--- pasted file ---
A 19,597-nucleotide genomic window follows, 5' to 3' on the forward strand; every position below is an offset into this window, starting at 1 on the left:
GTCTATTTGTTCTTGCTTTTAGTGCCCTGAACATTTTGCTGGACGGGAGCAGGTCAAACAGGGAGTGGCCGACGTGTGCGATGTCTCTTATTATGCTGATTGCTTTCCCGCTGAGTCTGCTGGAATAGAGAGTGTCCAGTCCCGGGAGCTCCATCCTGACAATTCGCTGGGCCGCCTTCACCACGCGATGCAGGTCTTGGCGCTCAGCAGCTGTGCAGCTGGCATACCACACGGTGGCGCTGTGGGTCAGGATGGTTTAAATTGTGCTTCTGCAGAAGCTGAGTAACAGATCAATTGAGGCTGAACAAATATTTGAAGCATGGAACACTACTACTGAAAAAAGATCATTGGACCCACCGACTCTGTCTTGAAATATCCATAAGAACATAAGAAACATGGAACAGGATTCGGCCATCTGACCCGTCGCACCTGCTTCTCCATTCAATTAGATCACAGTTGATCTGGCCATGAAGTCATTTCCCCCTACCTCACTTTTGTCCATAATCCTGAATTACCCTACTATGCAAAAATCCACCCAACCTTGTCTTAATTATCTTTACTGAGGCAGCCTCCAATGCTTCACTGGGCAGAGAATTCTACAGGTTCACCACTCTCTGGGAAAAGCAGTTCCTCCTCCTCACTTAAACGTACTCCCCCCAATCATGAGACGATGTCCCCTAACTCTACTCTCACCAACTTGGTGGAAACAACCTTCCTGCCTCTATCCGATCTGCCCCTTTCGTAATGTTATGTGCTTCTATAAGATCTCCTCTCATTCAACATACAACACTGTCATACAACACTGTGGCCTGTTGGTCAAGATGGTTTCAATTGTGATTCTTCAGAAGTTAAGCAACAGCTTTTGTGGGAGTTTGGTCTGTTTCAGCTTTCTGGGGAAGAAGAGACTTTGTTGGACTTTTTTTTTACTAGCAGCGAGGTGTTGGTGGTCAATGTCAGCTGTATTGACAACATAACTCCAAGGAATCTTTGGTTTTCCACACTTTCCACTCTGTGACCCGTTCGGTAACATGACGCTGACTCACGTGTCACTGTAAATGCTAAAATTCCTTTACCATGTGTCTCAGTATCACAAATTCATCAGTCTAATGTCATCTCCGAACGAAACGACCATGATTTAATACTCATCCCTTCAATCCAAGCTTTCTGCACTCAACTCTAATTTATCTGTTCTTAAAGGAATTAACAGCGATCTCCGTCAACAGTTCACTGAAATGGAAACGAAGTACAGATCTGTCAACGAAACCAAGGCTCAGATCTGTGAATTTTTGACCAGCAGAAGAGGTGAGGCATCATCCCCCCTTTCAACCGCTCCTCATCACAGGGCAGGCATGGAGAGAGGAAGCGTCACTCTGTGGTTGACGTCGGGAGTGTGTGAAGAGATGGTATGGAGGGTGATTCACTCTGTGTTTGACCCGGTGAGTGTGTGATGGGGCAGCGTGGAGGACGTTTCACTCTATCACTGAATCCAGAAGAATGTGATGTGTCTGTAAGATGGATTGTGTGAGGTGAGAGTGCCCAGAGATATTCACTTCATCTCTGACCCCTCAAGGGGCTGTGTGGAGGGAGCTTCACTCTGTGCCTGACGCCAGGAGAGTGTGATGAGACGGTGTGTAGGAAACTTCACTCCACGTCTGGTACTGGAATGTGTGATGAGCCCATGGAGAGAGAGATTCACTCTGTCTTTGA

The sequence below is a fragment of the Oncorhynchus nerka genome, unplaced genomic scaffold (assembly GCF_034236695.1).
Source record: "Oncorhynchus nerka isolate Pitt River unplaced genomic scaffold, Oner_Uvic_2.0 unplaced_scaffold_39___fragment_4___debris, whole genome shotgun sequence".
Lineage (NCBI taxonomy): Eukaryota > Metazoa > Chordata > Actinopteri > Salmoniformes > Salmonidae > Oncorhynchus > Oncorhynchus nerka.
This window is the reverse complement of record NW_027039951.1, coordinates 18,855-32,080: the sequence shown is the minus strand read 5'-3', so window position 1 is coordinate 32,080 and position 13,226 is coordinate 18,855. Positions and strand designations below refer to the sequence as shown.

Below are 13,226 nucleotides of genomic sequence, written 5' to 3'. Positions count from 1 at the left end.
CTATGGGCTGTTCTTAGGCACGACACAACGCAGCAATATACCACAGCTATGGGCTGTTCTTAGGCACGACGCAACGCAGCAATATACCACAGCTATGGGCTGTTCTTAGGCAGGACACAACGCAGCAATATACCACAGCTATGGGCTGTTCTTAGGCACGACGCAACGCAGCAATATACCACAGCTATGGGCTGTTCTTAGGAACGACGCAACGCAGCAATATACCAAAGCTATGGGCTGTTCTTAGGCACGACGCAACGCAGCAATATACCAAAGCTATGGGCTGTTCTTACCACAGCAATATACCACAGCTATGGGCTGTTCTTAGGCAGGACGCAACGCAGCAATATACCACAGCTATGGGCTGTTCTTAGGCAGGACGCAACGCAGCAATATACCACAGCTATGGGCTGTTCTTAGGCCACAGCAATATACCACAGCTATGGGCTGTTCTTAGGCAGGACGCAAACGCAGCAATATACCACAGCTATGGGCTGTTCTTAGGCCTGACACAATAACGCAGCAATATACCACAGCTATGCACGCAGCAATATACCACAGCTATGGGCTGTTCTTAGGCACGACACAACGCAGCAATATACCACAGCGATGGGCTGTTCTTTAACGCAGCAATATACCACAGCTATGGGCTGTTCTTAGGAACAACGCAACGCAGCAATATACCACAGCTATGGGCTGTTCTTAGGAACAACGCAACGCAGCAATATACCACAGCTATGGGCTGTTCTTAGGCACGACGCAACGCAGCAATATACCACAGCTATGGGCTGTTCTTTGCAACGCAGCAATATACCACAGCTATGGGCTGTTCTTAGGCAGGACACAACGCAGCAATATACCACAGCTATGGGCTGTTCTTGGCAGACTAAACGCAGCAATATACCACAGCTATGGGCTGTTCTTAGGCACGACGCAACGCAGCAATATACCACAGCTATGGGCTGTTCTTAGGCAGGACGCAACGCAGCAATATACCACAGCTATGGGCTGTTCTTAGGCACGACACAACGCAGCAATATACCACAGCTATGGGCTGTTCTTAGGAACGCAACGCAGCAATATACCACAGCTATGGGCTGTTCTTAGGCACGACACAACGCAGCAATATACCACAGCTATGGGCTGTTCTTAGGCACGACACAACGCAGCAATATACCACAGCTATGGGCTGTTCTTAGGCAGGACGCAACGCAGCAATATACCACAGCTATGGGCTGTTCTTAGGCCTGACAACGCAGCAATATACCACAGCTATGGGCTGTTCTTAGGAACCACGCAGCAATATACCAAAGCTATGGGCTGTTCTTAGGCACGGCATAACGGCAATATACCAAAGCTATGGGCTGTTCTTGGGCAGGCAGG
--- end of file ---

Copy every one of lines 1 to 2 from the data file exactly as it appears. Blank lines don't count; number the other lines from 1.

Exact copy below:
A 19,597-nucleotide genomic window follows, 5' to 3' on the forward strand; every position below is an offset into this window, starting at 1 on the left:
GTCTATTTGTTCTTGCTTTTAGTGCCCTGAACATTTTGCTGGACGGGAGCAGGTCAAACAGGGAGTGGCCGACGTGTGCGATGTCTCTTATTATGCTGATTGCTTTCCCGCTGAGTCTGCTGGAATAGAGAGTGTCCAGTCCCGGGAGCTCCATCCTGACAATTCGCTGGGCCGCCTTCACCACGCGATGCAGGTCTTGGCGCTCAGCAGCTGTGCAGCTGGCATACCACACGGTGGCGCTGTGGGTCAGGATGGTTTAAATTGTGCTTCTGCAGAAGCTGAGTAACAGATCAATTGAGGCTGAACAAATATTTGAAGCATGGAACACTACTACTGAAAAAAGATCATTGGACCCACCGACTCTGTCTTGAAATATCCATAAGAACATAAGAAACATGGAACAGGATTCGGCCATCTGACCCGTCGCACCTGCTTCTCCATTCAATTAGATCACAGTTGATCTGGCCATGAAGTCATTTCCCCCTACCTCACTTTTGTCCATAATCCTGAATTACCCTACTATGCAAAAATCCACCCAACCTTGTCTTAATTATCTTTACTGAGGCAGCCTCCAATGCTTCACTGGGCAGAGAATTCTACAGGTTCACCACTCTCTGGGAAAAGCAGTTCCTCCTCCTCACTTAAACGTACTCCCCCCAATCATGAGACGATGTCCCCTAACTCTACTCTCACCAACTTGGTGGAAACAACCTTCCTGCCTCTATCCGATCTGCCCCTTTCGTAATGTTATGTGCTTCTATAAGATCTCCTCTCATTCAACATACAACACTGTCATACAACACTGTGGCCTGTTGGTCAAGATGGTTTCAATTGTGATTCTTCAGAAGTTAAGCAACAGCTTTTGTGGGAGTTTGGTCTGTTTCAGCTTTCTGGGGAAGAAGAGACTTTGTTGGACTTTTTTTTTACTAGCAGCGAGGTGTTGGTGGTCAATGTCAGCTGTATTGACAACATAACTCCAAGGAATCTTTGGTTTTCCACACTTTCCACTCTGTGACCCGTTCGGTAACATGACGCTGACTCACGTGTCACTGTAAATGCTAAAATTCCTTTACCATGTGTCTCAGTATCACAAATTCATCAGTCTAATGTCATCTCCGAACGAAACGACCATGATTTAATACTCATCCCTTCAATCCAAGCTTTCTGCACTCAACTCTAATTTATCTGTTCTTAAAGGAATTAACAGCGATCTCCGTCAACAGTTCACTGAAATGGAAACGAAGTACAGATCTGTCAACGAAACCAAGGCTCAGATCTGTGAATTTTTGACCAGCAGAAGAGGTGAGGCATCATCCCCCCTTTCAACCGCTCCTCATCACAGGGCAGGCATGGAGAGAGGAAGCGTCACTCTGTGGTTGACGTCGGGAGTGTGTGAAGAGATGGTATGGAGGGTGATTCACTCTGTGTTTGACCCGGTGAGTGTGTGATGGGGCAGCGTGGAGGACGTTTCACTCTATCACTGAATCCAGAAGAATGTGATGTGTCTGTAAGATGGATTGTGTGAGGTGAGAGTGCCCAGAGATATTCACTTCATCTCTGACCCCTCAAGGGGCTGTGTGGAGGGAGCTTCACTCTGTGCCTGACGCCAGGAGAGTGTGATGAGACGGTGTGTAGGAAACTTCACTCCACGTCTGGTACTGGAATGTGTGATGAGCCCATGGAGAGAGAGATTCACTCTGTCTTTGA